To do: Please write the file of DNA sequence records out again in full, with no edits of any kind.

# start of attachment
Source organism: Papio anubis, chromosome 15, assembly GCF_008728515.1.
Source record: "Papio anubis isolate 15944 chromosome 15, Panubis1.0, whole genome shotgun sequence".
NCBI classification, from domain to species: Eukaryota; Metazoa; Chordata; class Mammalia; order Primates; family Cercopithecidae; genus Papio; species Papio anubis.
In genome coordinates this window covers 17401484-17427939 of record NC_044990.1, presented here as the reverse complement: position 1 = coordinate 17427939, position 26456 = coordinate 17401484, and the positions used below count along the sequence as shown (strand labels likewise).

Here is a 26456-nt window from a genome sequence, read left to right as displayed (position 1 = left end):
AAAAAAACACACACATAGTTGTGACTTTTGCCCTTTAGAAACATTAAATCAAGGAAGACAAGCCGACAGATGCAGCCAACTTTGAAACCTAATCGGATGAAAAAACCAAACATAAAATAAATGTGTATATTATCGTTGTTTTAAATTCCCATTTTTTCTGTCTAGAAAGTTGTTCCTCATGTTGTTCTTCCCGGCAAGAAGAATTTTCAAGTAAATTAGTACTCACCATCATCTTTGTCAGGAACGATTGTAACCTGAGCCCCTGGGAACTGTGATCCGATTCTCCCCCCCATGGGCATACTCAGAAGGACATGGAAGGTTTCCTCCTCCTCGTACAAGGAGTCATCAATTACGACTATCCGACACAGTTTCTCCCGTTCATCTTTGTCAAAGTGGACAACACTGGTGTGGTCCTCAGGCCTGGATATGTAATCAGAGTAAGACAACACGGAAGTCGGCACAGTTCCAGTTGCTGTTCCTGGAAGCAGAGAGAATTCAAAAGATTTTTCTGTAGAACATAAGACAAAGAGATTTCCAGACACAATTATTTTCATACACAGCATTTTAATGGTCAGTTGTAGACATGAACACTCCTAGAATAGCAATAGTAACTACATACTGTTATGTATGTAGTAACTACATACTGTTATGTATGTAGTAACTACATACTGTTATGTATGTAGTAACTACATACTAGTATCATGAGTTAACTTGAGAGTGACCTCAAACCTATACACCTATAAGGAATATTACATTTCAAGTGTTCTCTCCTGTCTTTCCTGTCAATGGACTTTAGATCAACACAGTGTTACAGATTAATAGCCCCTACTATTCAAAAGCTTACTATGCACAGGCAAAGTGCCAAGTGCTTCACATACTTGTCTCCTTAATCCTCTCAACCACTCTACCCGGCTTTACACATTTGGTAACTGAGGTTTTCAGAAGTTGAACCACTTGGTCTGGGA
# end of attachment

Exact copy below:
Source organism: Papio anubis, chromosome 15, assembly GCF_008728515.1.
Source record: "Papio anubis isolate 15944 chromosome 15, Panubis1.0, whole genome shotgun sequence".
NCBI classification, from domain to species: Eukaryota; Metazoa; Chordata; class Mammalia; order Primates; family Cercopithecidae; genus Papio; species Papio anubis.
In genome coordinates this window covers 17401484-17427939 of record NC_044990.1, presented here as the reverse complement: position 1 = coordinate 17427939, position 26456 = coordinate 17401484, and the positions used below count along the sequence as shown (strand labels likewise).

Here is a 26456-nt window from a genome sequence, read left to right as displayed (position 1 = left end):
AAAAAAACACACACATAGTTGTGACTTTTGCCCTTTAGAAACATTAAATCAAGGAAGACAAGCCGACAGATGCAGCCAACTTTGAAACCTAATCGGATGAAAAAACCAAACATAAAATAAATGTGTATATTATCGTTGTTTTAAATTCCCATTTTTTCTGTCTAGAAAGTTGTTCCTCATGTTGTTCTTCCCGGCAAGAAGAATTTTCAAGTAAATTAGTACTCACCATCATCTTTGTCAGGAACGATTGTAACCTGAGCCCCTGGGAACTGTGATCCGATTCTCCCCCCCATGGGCATACTCAGAAGGACATGGAAGGTTTCCTCCTCCTCGTACAAGGAGTCATCAATTACGACTATCCGACACAGTTTCTCCCGTTCATCTTTGTCAAAGTGGACAACACTGGTGTGGTCCTCAGGCCTGGATATGTAATCAGAGTAAGACAACACGGAAGTCGGCACAGTTCCAGTTGCTGTTCCTGGAAGCAGAGAGAATTCAAAAGATTTTTCTGTAGAACATAAGACAAAGAGATTTCCAGACACAATTATTTTCATACACAGCATTTTAATGGTCAGTTGTAGACATGAACACTCCTAGAATAGCAATAGTAACTACATACTGTTATGTATGTAGTAACTACATACTGTTATGTATGTAGTAACTACATACTGTTATGTATGTAGTAACTACATACTAGTATCATGAGTTAACTTGAGAGTGACCTCAAACCTATACACCTATAAGGAATATTACATTTCAAGTGTTCTCTCCTGTCTTTCCTGTCAATGGACTTTAGATCAACACAGTGTTACAGATTAATAGCCCCTACTATTCAAAAGCTTACTATGCACAGGCAAAGTGCCAAGTGCTTCACATACTTGTCTCCTTAATCCTCTCAACCACTCTACCCGGCTTTACACATTTGGTAACTGAGGTTTTCAGAAGTTGAACCACTTGGTCTGGGA